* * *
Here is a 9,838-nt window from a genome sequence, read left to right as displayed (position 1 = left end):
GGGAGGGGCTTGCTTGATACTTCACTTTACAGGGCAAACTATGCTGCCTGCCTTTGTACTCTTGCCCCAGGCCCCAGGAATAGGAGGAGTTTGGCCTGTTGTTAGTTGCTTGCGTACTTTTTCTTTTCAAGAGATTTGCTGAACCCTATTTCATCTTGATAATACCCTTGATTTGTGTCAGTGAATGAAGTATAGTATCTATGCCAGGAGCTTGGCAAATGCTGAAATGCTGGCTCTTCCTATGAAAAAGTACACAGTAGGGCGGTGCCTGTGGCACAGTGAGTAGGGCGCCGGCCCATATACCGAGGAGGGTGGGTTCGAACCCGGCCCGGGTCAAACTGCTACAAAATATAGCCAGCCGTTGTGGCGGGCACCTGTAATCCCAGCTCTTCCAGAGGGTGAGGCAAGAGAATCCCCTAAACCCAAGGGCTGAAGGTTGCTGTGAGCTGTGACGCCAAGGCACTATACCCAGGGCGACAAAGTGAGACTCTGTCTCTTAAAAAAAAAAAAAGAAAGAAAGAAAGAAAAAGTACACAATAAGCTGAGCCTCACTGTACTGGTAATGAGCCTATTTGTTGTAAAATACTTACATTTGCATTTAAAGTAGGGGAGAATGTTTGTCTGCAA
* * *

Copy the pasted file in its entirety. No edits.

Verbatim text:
Here is a 9,838-nt window from a genome sequence, read left to right as displayed (position 1 = left end):
GGGAGGGGCTTGCTTGATACTTCACTTTACAGGGCAAACTATGCTGCCTGCCTTTGTACTCTTGCCCCAGGCCCCAGGAATAGGAGGAGTTTGGCCTGTTGTTAGTTGCTTGCGTACTTTTTCTTTTCAAGAGATTTGCTGAACCCTATTTCATCTTGATAATACCCTTGATTTGTGTCAGTGAATGAAGTATAGTATCTATGCCAGGAGCTTGGCAAATGCTGAAATGCTGGCTCTTCCTATGAAAAAGTACACAGTAGGGCGGTGCCTGTGGCACAGTGAGTAGGGCGCCGGCCCATATACCGAGGAGGGTGGGTTCGAACCCGGCCCGGGTCAAACTGCTACAAAATATAGCCAGCCGTTGTGGCGGGCACCTGTAATCCCAGCTCTTCCAGAGGGTGAGGCAAGAGAATCCCCTAAACCCAAGGGCTGAAGGTTGCTGTGAGCTGTGACGCCAAGGCACTATACCCAGGGCGACAAAGTGAGACTCTGTCTCTTAAAAAAAAAAAAAGAAAGAAAGAAAGAAAAAGTACACAATAAGCTGAGCCTCACTGTACTGGTAATGAGCCTATTTGTTGTAAAATACTTACATTTGCATTTAAAGTAGGGGAGAATGTTTGTCTGCAA